5 min read

How to Keep Safari ITP from Limiting Your Ad Revenue

Chris Shuptrine
Chris Shuptrine
Updated on
April 29, 2022
Best Practices

As you look to monetize your site with ads, it’s important to understand how a user’s browser can impact ad revenue, as each of the major browsers has its own stance toward cookies, ad blocking, and so on.

In this post we’ll look specifically at Apple’s Safari browser. Not unsurprisingly, given Apple’s stance on privacy, Safari favors user data rights over advertisers/publishers — enabled through a feature called Intelligent Tracking Prevention (ITP), which blocks all third-party cookies on Safari, across mobile and desktop.

This article will explain what ITP means for publishers and present ways to monetize Safari users despite Apple’s limitations.

What is Apple’s ITP?

First released in 2017, Apple’s Intelligent Tracking Prevention (ITP) blocks third-party cookie tracking in its Safari browser, as well as sets limitations for how long certain first-party cookies can be stored.

  • First-party cookies are created and set by the domain a user is visiting (e.g., NYT.com). They are used for purposes like remembering your log-in name, what’s in your shopping cart, cookie consents, and site personalization.
  • Third-party cookies are set by companies whose domains don’t match the site the user is on (e.g., ad.doubleclick.net). These are placed for many reasons, including site analytics and social widgets, but predominantly for ad personalization and retargeting.

As soon as it was released, though, ad tech vendors found workarounds to the third-party cookie limitation — leading Apple to engage in a cat-and-mouse game to block these hacks.

Here’s a brief overview of key ITP updates through March 2020:

ITP versionITP goal1.0Limited third-party, cross-site cookie tracking to 24 hours; third-party cookies purged after 30 days of inactivity1.1Allowed third-party services with embedded content (eg, embedded video, social logins) access to third-party cookies2.0Blocked cross-site cookies entirely (no 24-hour window); requires publisher’s consent for embedded content to get cookie access; trimmed referring URLs for third-party tracking to root domain if ad isn’t clicked2.1Limited first-party cookies set via JavaScript (using Document.cookie) to seven days2.2Limited first-party cookies set via JS and which used link decoration (aka they append info to the URL, like "site.com?clickID=user123") to 24 hours2.3Limited DOM storage, like localStorage, to 7 days; downgraded all cross-site request referer headers to the page’s origin (aka, stripped “?clickID=user123”)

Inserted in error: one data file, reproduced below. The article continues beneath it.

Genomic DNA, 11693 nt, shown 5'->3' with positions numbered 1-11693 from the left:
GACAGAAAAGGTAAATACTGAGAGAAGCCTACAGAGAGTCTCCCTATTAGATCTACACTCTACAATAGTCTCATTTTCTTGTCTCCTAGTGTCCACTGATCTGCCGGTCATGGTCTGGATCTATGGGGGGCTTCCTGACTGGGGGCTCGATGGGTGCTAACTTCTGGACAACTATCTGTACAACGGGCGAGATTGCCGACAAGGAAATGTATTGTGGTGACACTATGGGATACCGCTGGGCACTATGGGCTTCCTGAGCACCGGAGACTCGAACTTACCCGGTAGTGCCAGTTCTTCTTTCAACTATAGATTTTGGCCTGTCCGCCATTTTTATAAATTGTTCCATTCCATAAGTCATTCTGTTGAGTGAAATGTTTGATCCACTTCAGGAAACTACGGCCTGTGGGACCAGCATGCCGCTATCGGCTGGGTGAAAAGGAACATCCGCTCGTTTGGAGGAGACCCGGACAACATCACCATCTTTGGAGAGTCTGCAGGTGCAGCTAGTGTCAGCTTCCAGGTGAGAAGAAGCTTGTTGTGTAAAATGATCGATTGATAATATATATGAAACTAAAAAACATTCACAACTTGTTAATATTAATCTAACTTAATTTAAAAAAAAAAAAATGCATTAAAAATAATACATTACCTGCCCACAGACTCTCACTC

To stay up-to-date with ITP, you can follow Apple’s WebKit team blog.

Please note that ITP doesn’t limit all first-party cookies — just ones set via JavaScript. Cookies set server-side (i.e. using the "Set-Cookie" header in the HTTP response) can live indefinitely in the browser. This is to prevent third-party JavaScript tags from dropping first-party cookies whenever they want to, while allowing publishers to freely set their own cookies.

How many users use Safari?

Safari is the default browser on all Apple devices and the second most popular browser worldwide (after Chrome) — with an approximate 18% global market share.

Worldwide internet browser use

Diving into desktop versus mobile, though, you find some starker differences:

  • Desktop: Safari is 7% of worldwide browser use
  • Mobile: 21%
  • Tablet: 61%

This means that ITP’s impact on your ad revenue will disproportionately skew toward mobile and tablet visits.

Your rates may vary, though, depending on your audience. You can review your breakdown using your website analytics tool (likely Google Analytics).